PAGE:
Wearables for women are already having a big year. Companies like smart ring maker Ringly and jewelry maker Cuff have both raised significant rounds of new funding in early 2015, as they work to bring their attractive smart jewelry to the mainstream. Now, a new competitor Trellie is poised to enter the space this spring, thanks to a newly inked design and distribution partnership with a jewelry manufacturer who works with brands and retailers including Henri Bendel, Vince Camuto, Marc Jacobs, Kate Spade, HSN, Lord & Taylor, Nordstrom and Macy’s.
The manufacturer, Glitterrings, isn’t a household name, admits Trellie CEO Claude Aldridge, but they do white-label their jewelry for a number of well-known fashion brands. And while Aldridge isn’t prepared to make any announcements about what this means for Trellie, he would say that the company has been in discussions with Trellie’s partners and others, including Trellie’s retailer connections.
“The department stores – these people are all over getting wearables for females into their stores as soon as possible,” says Aldridge. “And it’s not just us,” he adds.
Just six months ago, the retailers were worrying about how they could even fit wearables onto their stores’ shelves, Aldridge explains, but things have since changed dramatically. “Now, they’re like ‘how soon can you get me products?,'” he says.
Trellie got off the ground in 2012 in Kansas City, and its first product was a charm that hung from women’s handbags, alerting owners to incoming calls and texts. Kickstarter backers funded the project with a $33,000 investment, and the team shipped around 4,000 units.
But what Aldridge says he and co-founder Jason Reid learned from the experience is that “two guys from Kansas City had no right to design beautiful products for women,” he jokes. Instead, they realized the better path forward may be to partner with established brands, allowing Trellie to focus on the part they know the best: the technology.
Trellie holds a patent that addresses how wearables can process incoming communications like calls and texts, and apply contextual information to those events – something that can help it establish itself in the space, and better compete with others smart jewelry makers.
Today, Trellie makes a small “nugget” around 15 mm x 10 mm in size that can be moved in between different accessories, like rings and bracelets. In conjunction with a mobile application, Trellie’s smart jewelry can light up or vibrate when you’re receiving calls or texts, or it can notify you of calendar events, and soon, more.
This spring, Trellie will begin to sell its “starter kit” including a sliver- or gold-plated ring, the nugget, and a charger for $99 to $129 (retail) in stores and via pre-orders on its website. Alongside this kit, consumers will also be able to opt to buy accessories like bracelets for $35 to $50, in order to have more jewelry options.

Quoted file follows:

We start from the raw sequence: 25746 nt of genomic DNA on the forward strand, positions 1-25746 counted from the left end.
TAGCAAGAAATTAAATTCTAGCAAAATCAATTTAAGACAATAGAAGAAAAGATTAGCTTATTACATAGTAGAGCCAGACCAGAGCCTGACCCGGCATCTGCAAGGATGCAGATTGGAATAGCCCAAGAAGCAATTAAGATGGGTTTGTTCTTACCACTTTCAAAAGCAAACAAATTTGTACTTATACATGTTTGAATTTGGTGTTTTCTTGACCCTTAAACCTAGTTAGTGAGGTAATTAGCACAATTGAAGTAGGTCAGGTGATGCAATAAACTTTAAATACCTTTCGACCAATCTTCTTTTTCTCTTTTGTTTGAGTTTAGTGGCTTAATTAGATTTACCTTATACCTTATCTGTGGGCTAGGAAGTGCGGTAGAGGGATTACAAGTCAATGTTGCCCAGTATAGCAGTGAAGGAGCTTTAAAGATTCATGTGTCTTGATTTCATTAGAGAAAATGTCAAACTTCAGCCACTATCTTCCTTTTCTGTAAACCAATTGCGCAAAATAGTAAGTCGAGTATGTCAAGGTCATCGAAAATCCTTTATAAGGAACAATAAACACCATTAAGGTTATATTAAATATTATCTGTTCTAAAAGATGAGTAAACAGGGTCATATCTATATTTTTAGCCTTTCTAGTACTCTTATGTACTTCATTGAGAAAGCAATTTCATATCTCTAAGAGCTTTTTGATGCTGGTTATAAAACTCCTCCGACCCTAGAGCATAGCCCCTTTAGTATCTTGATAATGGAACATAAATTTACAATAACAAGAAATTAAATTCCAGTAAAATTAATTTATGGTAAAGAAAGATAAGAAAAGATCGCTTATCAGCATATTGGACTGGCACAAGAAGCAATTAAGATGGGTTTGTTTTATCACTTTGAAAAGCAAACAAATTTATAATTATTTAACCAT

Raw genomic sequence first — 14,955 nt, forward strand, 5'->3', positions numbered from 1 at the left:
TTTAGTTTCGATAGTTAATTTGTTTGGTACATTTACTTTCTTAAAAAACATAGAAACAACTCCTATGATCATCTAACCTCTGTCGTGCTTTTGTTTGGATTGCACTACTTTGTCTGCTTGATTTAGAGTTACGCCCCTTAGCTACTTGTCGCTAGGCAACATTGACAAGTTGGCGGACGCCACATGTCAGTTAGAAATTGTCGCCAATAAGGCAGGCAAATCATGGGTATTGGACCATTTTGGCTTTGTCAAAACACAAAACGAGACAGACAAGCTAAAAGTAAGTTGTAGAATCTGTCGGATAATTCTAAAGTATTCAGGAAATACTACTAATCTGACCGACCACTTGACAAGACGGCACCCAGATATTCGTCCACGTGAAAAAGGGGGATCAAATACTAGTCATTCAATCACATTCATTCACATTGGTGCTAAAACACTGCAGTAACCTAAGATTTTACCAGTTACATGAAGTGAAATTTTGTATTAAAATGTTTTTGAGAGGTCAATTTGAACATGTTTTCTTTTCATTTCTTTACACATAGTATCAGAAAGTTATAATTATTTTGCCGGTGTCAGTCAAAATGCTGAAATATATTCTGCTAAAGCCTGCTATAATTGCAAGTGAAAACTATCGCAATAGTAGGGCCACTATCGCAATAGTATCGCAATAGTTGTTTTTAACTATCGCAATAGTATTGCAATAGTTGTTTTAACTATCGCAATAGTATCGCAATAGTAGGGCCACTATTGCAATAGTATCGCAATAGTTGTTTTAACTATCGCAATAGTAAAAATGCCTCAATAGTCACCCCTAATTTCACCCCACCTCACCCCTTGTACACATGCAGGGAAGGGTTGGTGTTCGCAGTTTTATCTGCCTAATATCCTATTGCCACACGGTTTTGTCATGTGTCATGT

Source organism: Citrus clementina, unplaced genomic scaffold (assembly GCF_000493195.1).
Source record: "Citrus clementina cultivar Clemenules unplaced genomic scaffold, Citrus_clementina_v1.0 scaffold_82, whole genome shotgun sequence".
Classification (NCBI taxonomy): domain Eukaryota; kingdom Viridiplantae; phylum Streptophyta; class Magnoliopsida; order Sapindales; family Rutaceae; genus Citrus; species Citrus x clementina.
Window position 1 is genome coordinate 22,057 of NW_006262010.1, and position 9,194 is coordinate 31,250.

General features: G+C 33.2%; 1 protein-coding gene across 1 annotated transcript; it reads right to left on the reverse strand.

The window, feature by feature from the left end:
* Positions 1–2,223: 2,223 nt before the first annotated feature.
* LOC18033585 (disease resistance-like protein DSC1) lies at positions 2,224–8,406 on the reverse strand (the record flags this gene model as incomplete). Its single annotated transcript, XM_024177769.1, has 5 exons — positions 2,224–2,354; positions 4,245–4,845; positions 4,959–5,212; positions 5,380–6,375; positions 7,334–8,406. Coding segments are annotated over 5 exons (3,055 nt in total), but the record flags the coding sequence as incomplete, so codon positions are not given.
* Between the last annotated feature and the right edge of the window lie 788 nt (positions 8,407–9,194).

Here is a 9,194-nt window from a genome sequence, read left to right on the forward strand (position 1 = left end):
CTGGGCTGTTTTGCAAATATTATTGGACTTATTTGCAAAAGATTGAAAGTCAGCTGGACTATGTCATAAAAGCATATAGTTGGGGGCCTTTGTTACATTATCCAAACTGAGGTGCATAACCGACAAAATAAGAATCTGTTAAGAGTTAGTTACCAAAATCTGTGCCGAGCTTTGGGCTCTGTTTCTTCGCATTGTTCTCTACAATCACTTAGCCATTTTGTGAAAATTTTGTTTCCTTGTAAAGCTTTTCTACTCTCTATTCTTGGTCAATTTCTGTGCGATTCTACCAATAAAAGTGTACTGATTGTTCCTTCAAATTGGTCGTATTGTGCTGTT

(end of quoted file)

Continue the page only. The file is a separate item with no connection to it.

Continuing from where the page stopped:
Aldridge explains this modularity is a differentiating factor, when compared with something like Ringly, because mainstream consumers don’t necessarily want to wear the same jewelry every day – and they certainly don’t want to spend $200 on each new piece just have some variety.
The company plans to launch with 10 different styles of accessories in addition to the starter kit, each of which comes in four or five colors. Glitterings, which has its own manufacturing, will handle producing the items and getting them to stores.
The smart jewelry market, however, is not yet proven. While there’s certainly some fascination with the idea of connected devices, thanks to successes like the Fitbit or the forthcoming Apple Watch, there’s still the possibility that women will view connected jewelry as something of a gimmick. Will these pieces become a part of women’s everyday lives, or eventually get shoved in the back of drawers as consumers tire of constantly having to charge their rings, bracelets, and pendants? And will any of the jewelry being shipped ever extend beyond the “costume” space, which, thanks to the size of the technology required at present, still often involves over-sized cocktail rings or bulky bands and bracelets.
With Trellie’s nugget (which the company claims it’s making smaller in the future), there’s at least the potential to allow fashion brands to create their own lines of smart jewelry – something they know how to do better than tech startups. It will be interesting to see, though, if Trellie can make those sorts of deals happen.
To date, Trellie has raised a little over a million, in a seed round led by Ron LeMay, the former CEO of Sprint PCS and Japan Telecom and current Chairman of GoGo Wireless. The company is now in the process of raising an additional seed round, but isn’t disclosing details.